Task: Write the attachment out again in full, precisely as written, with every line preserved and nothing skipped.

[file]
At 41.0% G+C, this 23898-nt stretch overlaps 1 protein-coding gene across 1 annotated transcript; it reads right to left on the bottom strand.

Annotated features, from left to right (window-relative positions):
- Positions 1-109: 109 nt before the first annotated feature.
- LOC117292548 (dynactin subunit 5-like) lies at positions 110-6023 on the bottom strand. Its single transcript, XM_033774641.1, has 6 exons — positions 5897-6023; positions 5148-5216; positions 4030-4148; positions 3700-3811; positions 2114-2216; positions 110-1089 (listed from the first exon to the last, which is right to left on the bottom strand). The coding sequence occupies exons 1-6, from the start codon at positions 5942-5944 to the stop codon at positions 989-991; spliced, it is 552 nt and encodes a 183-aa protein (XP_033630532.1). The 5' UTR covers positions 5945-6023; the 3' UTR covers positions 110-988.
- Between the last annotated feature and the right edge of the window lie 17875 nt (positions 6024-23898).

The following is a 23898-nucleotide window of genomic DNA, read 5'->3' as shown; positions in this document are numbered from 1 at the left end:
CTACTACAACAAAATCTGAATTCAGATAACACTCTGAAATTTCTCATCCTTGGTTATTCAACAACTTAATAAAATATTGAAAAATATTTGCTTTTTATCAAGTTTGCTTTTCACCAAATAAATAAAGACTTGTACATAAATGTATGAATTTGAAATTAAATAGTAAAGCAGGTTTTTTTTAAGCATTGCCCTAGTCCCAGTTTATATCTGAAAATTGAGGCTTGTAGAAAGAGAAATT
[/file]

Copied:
At 41.0% G+C, this 23898-nt stretch overlaps 1 protein-coding gene across 1 annotated transcript; it reads right to left on the bottom strand.

Annotated features, from left to right (window-relative positions):
- Positions 1-109: 109 nt before the first annotated feature.
- LOC117292548 (dynactin subunit 5-like) lies at positions 110-6023 on the bottom strand. Its single transcript, XM_033774641.1, has 6 exons — positions 5897-6023; positions 5148-5216; positions 4030-4148; positions 3700-3811; positions 2114-2216; positions 110-1089 (listed from the first exon to the last, which is right to left on the bottom strand). The coding sequence occupies exons 1-6, from the start codon at positions 5942-5944 to the stop codon at positions 989-991; spliced, it is 552 nt and encodes a 183-aa protein (XP_033630532.1). The 5' UTR covers positions 5945-6023; the 3' UTR covers positions 110-988.
- Between the last annotated feature and the right edge of the window lie 17875 nt (positions 6024-23898).

The following is a 23898-nucleotide window of genomic DNA, read 5'->3' as shown; positions in this document are numbered from 1 at the left end:
CTACTACAACAAAATCTGAATTCAGATAACACTCTGAAATTTCTCATCCTTGGTTATTCAACAACTTAATAAAATATTGAAAAATATTTGCTTTTTATCAAGTTTGCTTTTCACCAAATAAATAAAGACTTGTACATAAATGTATGAATTTGAAATTAAATAGTAAAGCAGGTTTTTTTTAAGCATTGCCCTAGTCCCAGTTTATATCTGAAAATTGAGGCTTGTAGAAAGAGAAATT